One of the fine things about being an accredited author here is that, when I make a self-contained comment that seems to go beyond the essay I’m commenting on, I’m able to put it up as a separate post. Just that happened when I went to comment on Sean’s post about drugs from yesterday; and here’s what I wrote.
Far be it from me to play devil’s advocate against Sean; but I think the view he expresses in this (long ago) essay is too simplistic.
If an individual takes drugs, and that harms that individual per se, then surely, that’s his or her own look out. However, as Tom Rogers among others has noted, it may cause knock-on effects for other individuals. If a pilot is under the influence of cannabis when he gets in his plane, the passengers (if they get to know) may feel they are being put at unnecessary risk. If a father gets drunk every night, he will at the least put his wife under stress, and may soon default on his duty to bring up and educate his children. Even an accountant or computer programmer, who turns up intoxicated to his work more than very occasionally, is in danger of failing to earn what he is paid.
But all these supposed counter-examples to Sean’s thesis have one thing in common. They require that the individual has a contract they have committed to fulfil. And that that contract, not unreasonably, requires them to be compos mentis whilst doing what they have agreed to do.
But what of those who have no such contract? Unmarried writers or composers? Actors, singers, entrepreneurs, or consultants who aren’t currently doing paid work? Young people starting out to explore the world? Those unemployable through illness, accident or disability that is no fault of their own? Those taking a sabbatical? Lovers on their honeymoon? People whose work is in the “black” or “grey” economy? Why should these people worry about what drugs they take – as long as they don’t force unreasonable risks on to others, for example by driving under the influence of too much crack? And why should anyone else worry?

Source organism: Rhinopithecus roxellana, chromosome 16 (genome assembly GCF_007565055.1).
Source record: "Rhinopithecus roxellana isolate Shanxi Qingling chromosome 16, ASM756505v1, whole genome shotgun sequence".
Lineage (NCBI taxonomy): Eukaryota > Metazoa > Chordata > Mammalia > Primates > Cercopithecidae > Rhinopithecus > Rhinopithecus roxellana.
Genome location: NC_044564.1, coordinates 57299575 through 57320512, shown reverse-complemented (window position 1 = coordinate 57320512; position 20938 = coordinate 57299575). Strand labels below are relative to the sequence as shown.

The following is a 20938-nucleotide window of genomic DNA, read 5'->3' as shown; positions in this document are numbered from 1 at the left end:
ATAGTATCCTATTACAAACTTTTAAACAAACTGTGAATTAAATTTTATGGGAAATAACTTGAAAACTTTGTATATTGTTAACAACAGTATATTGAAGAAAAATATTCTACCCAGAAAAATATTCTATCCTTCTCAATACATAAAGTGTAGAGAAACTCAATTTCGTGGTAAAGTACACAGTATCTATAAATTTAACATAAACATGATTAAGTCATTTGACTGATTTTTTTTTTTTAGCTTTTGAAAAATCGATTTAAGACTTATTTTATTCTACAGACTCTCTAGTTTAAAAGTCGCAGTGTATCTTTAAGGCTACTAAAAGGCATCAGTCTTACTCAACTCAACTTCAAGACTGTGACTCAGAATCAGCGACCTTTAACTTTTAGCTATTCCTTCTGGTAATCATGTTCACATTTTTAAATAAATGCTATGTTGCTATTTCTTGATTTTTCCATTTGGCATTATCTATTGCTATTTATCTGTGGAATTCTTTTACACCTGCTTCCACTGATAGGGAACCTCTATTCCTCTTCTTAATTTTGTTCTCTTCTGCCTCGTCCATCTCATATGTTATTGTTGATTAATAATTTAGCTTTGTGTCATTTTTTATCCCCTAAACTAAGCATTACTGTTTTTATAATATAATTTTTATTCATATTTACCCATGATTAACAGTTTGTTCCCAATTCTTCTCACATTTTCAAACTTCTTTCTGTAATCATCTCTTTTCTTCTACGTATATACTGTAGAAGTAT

Smoking is a slightly different issue. I don’t doubt that people have died of lung cancer caused by smoking – in 1968, my best friend’s father was one such. But, as far as I’m aware, it hasn’t been proved beyond reasonable doubt that “passive” smoking has caused any significant damage to anyone. So, a political ban on smoking amounts to criminal punishment of people who haven’t been found guilty on any charge.
Ostensibly, the state’s case against drug use seems to be that it harms “society.” Sean makes that point in this essay; but I put it to the company here that Sean has understated his case. I put it to you that the prime issue in the “war on drugs” is that the political state is trying to impose on people a one sided “social contract” they have never signed, and would never sign voluntarily if they knew what it entailed.
And it does this, not for any reasons of benevolence, but to advance its own powers. Oh, and to make rip-off profits for its cronies, too – on both the “legal” and “illegal” sides.